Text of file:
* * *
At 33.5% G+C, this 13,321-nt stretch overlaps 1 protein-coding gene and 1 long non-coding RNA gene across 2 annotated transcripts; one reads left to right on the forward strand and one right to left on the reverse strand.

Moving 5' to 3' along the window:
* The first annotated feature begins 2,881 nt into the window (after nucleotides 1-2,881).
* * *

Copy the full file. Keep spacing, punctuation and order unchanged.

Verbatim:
At 33.5% G+C, this 13,321-nt stretch overlaps 1 protein-coding gene and 1 long non-coding RNA gene across 2 annotated transcripts; one reads left to right on the forward strand and one right to left on the reverse strand.

Moving 5' to 3' along the window:
* The first annotated feature begins 2,881 nt into the window (after nucleotides 1-2,881).